Thor Johnson, Eloqua's SVP of marketing, considers the issue critically important. "I want to know at the end of the day that you downloaded four white papers at home, and three from work. You, a person with history, must be matched to that other person with history. So when you log-on to our site, we say 'Are you really Rebecca?' We provide an incentive to provide the correct information."
Pass-along email is a major issue for Thor's company and its B2B clients. "I'm going to send you an email and if you click, you're logged on as you. If you pass it along to someone else, that's different. If three different people open it, I want to know that, and know that you're a power influencer and know all three people."
Good manners, he says, is how the issue is dealt with. A personalized landing page greets visitors by name and politely requests people coming in from a personalized email link to log-out and re-register if they're not the person the site thinks they are.
While Thor says results are satisfactory in the B2B world, it seems unlikely your average consumer would be so solicitous. He also says, regarding his family of four's shared computer, everyone logs off as an individual user when their session is over. That isn't the case chez moi. A straw poll of friends and co-workers found everyone pretty evenly divided on the issue.
Recently, I visited a site with a movie intro. The clip was over before I could clap on headphones and hear the audio, and it wouldn't reload. I immediately burrowed in to delete the cookie in order to view the ad message (yes, ad message). To the financial services company behind the site, I was a whole new prospect.
I related this to Eric Peterson (he's currently researching cookie deletion). He asked a strange question: "Do you consider yourself a technically sophisticated user?"
Smarter than the average bear, but surrounded by mega-geeks all day, I know better than to call myself "technically sophisticated." That's Eric's point. "More and more non-technical people are saying things like, 'I wanted to see that movie again, so I went in and deleted the cookie.'"
"Consumer behavior cannot be carefully controlled and put in a box. They're going to learn the things they think are important, and not do the things they think aren't important. The onus is on the technology vendors to accurately reflect their use through technology.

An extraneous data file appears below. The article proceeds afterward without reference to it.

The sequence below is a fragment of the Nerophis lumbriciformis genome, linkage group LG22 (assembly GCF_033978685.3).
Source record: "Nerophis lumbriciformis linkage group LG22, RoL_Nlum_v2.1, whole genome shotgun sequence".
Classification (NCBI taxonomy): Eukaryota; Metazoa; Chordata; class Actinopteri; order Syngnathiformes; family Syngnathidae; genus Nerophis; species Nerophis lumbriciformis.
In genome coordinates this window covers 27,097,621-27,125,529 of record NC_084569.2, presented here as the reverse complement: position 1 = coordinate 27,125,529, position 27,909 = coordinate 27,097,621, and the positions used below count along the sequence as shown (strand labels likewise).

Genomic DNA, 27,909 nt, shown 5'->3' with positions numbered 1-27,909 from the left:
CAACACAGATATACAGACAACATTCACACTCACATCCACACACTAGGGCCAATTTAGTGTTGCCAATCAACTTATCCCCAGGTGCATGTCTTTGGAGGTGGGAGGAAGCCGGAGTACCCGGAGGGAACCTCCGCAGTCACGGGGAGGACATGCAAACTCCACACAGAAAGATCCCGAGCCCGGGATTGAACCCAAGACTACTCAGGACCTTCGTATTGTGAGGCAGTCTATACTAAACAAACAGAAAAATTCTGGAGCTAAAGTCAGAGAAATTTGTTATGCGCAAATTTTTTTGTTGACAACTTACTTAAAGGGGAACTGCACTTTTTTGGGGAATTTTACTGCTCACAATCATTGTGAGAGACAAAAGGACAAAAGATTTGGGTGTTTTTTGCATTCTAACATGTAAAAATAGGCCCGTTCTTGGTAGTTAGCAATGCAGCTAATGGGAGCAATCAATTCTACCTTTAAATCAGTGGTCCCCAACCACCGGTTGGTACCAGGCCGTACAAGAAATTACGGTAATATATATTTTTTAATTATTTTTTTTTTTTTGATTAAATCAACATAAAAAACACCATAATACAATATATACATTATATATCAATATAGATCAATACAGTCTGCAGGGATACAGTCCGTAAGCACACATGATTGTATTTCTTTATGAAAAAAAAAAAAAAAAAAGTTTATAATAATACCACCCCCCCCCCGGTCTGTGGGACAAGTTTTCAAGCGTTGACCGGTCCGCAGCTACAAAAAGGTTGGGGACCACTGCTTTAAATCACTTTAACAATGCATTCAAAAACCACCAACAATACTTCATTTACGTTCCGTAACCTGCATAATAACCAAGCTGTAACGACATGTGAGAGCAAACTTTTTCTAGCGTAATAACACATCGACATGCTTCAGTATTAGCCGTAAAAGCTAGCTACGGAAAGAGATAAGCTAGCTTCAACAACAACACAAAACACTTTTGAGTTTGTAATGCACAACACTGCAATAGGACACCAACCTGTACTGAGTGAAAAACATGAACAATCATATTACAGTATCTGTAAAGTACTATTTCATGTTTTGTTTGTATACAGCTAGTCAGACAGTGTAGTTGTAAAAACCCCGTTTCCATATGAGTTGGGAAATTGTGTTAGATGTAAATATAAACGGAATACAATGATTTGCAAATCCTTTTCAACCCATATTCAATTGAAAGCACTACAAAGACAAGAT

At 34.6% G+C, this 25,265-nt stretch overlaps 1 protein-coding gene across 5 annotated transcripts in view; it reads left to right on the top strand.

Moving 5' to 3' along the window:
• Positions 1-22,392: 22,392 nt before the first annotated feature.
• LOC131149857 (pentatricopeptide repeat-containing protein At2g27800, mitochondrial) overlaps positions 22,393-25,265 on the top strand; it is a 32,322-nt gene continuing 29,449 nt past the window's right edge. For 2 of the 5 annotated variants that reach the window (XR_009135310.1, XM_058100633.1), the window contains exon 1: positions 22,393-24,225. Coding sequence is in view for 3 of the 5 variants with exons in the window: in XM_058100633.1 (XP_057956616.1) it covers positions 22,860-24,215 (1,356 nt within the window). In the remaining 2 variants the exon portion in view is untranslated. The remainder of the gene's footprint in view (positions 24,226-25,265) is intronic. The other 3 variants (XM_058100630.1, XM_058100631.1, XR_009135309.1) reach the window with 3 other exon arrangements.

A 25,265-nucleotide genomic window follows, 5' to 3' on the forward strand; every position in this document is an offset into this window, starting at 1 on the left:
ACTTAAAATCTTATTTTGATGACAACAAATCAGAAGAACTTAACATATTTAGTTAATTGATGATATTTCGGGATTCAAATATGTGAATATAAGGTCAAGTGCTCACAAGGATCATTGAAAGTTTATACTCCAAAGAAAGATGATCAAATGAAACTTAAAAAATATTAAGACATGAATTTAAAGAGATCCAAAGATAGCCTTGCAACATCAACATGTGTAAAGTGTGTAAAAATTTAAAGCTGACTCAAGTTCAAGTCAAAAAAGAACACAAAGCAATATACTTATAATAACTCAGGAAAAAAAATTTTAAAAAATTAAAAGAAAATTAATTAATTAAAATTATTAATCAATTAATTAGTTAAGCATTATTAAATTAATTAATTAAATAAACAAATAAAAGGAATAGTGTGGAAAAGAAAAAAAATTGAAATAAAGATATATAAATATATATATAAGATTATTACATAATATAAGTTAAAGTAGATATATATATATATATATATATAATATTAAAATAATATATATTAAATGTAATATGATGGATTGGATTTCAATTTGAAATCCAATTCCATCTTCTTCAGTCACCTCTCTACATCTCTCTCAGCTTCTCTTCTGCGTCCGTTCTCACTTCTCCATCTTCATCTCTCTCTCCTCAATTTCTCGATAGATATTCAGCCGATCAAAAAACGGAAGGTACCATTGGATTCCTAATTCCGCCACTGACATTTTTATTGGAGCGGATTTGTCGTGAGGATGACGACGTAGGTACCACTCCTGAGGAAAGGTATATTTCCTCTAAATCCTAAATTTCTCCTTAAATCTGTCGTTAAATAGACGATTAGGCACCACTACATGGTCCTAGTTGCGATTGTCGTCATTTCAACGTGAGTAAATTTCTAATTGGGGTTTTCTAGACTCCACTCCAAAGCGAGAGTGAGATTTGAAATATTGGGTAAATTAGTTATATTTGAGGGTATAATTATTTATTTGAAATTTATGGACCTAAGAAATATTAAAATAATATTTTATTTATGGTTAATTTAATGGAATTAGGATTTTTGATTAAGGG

"More and more companies are saying, 'our customer metrics don't look right,' Eric added. "That's driving more intense scrutiny and accuracy. And that's cool. It's good to revisit our assumptions."
Meet Rebecca at Search Engine Strategies in New York City, February 28-March 3.
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Rebecca was previously VP, U.S. operations of Econsultancy, an independent source of advice and insight on digital marketing and e-commerce. Earlier, she held executive marketing and communications positions at strategic e-services companies, including Siegel & Gale, and has worked in the same capacity for global entertainment and media companies, including Universal Television & Networks Group (formerly USA Networks International) and Bertelsmann's RTL Television. As a journalist, she's written on media for numerous publications, including "The New York Times" and "The Wall Street Journal." Rebecca spent five years as Variety's Berlin-based German/Eastern European bureau chief. Rebecca also taught at New York University's Center for Publishing, where she also served on the Electronic Publishing Advisory Group. Rebecca, author of "The Truth About Search Engine Optimization," was ClickZ's editor-in-chief for over seven years.
December 5, 2013